MG Rover

Former employees of MG Rover were dismayed this week to find out that after all their battles for a suitable redundancy pay out they will each receive just three pounds each. The amount is so small that the so called 'Phoenix Four' have been called upon to make a contribution towards the pot. These four men comprising of John Towers, Nick Stephenson, John Edwards and Peter Beale were the business men who bought the company for ten million pounds in the year 2000. After buying the company they paid themselves and their Managing Director a total sum of forty two million pounds. It is for this reason that they are being called upon as individuals to consider making a contribution.

Carl Chinn, a trustee of the former employees' fund, said: "I hope they will search their conscience to see if they can find the goodwill to help those who have lost so much. But as they have been ignoring my calls for four or five years, I'm not holding out much hope." The quartet were disqualified from working as directors in Britain for 19 years. A spokesman for them said that they had received the request and that was all they were prepared to say so far. There is not much hope that the four will decide to make a contribution to the fund. Several previous pleas have already been made to them from a variety of sources including the archbishop of York.

When the assets of the Phoenix group which owned MG Rover were liquidated it was hoped that between ten and thirty million would be paid into a trust fund for the redundancies. When Rover collapsed in 2005 comments were made to suggest a fund had been set aside for the former employees of about fifty million pounds. However, it was acknowledged that there still remained creditors to pay. Despite the outstanding creditors, one of the four, Towers said "I'm very confident it [the fund] will have millions of pounds available for those employees." His confidence proved unfounded when after all creditors had been paid off there was only twenty two thousand pounds in the pot. This amount had to be shared between some six and half thousand employees.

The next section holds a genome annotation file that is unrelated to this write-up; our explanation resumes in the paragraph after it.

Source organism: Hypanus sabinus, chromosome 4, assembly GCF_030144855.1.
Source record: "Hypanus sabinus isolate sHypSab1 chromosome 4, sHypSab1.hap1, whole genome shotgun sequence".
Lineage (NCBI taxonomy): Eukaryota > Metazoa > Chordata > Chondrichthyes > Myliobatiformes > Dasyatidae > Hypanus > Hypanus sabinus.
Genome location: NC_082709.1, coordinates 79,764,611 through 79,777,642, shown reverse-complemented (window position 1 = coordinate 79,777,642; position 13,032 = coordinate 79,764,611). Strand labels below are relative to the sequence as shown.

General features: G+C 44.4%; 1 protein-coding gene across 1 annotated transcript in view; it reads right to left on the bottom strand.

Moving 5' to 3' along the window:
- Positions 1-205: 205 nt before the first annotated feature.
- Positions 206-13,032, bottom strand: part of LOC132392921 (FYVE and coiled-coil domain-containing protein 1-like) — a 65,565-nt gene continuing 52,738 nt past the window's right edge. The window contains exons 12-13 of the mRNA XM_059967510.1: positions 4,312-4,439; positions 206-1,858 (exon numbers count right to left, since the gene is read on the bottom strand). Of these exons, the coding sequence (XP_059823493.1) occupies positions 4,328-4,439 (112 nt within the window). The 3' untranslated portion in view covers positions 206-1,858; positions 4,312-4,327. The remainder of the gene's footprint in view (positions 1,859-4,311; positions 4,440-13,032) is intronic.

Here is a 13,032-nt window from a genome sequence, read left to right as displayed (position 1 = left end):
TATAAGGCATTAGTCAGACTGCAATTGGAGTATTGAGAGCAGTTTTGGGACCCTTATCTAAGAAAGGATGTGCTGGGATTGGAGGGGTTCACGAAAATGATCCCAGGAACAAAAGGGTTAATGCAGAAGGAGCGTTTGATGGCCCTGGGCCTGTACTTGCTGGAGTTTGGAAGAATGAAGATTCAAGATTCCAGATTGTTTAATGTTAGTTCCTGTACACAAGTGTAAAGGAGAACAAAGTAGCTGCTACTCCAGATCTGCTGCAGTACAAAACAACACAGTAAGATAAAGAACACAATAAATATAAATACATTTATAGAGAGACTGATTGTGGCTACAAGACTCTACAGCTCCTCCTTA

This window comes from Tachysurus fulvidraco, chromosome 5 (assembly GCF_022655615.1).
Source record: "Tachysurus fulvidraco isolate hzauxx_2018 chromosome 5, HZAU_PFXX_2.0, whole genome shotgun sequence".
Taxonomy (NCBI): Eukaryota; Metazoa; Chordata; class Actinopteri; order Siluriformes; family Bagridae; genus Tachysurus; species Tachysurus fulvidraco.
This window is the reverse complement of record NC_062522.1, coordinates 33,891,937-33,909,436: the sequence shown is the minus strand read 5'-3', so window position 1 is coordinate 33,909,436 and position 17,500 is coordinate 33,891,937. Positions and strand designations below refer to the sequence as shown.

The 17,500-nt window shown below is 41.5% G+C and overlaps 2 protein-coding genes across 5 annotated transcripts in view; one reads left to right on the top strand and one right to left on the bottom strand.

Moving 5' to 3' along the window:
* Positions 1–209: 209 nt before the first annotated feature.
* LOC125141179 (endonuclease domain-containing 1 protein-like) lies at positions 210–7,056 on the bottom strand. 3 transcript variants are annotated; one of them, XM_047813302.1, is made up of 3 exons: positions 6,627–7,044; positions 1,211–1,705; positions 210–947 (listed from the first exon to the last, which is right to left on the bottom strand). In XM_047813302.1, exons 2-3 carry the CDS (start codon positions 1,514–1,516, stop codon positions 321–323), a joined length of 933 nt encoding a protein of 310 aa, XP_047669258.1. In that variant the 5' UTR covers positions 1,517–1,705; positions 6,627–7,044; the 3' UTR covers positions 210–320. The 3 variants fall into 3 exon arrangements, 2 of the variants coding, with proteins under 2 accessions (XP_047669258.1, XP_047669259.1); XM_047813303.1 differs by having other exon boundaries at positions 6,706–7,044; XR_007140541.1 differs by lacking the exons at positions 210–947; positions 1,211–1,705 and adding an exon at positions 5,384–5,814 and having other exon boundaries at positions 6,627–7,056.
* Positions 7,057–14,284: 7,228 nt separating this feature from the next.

Any other money that could have been available is locked into other ongoing or proposed litigation. There remains a further twenty three million pounds from within a company called MG Rover Capital, which if released could mean a windfall of eleven million pounds to the quartet. Their spokesman has declined to say whether or not such a windfall, if received, would be attributed to the pot. So far there doesn't seem to be too much hope for MG Rover's former employees receiving any substantial pay out.

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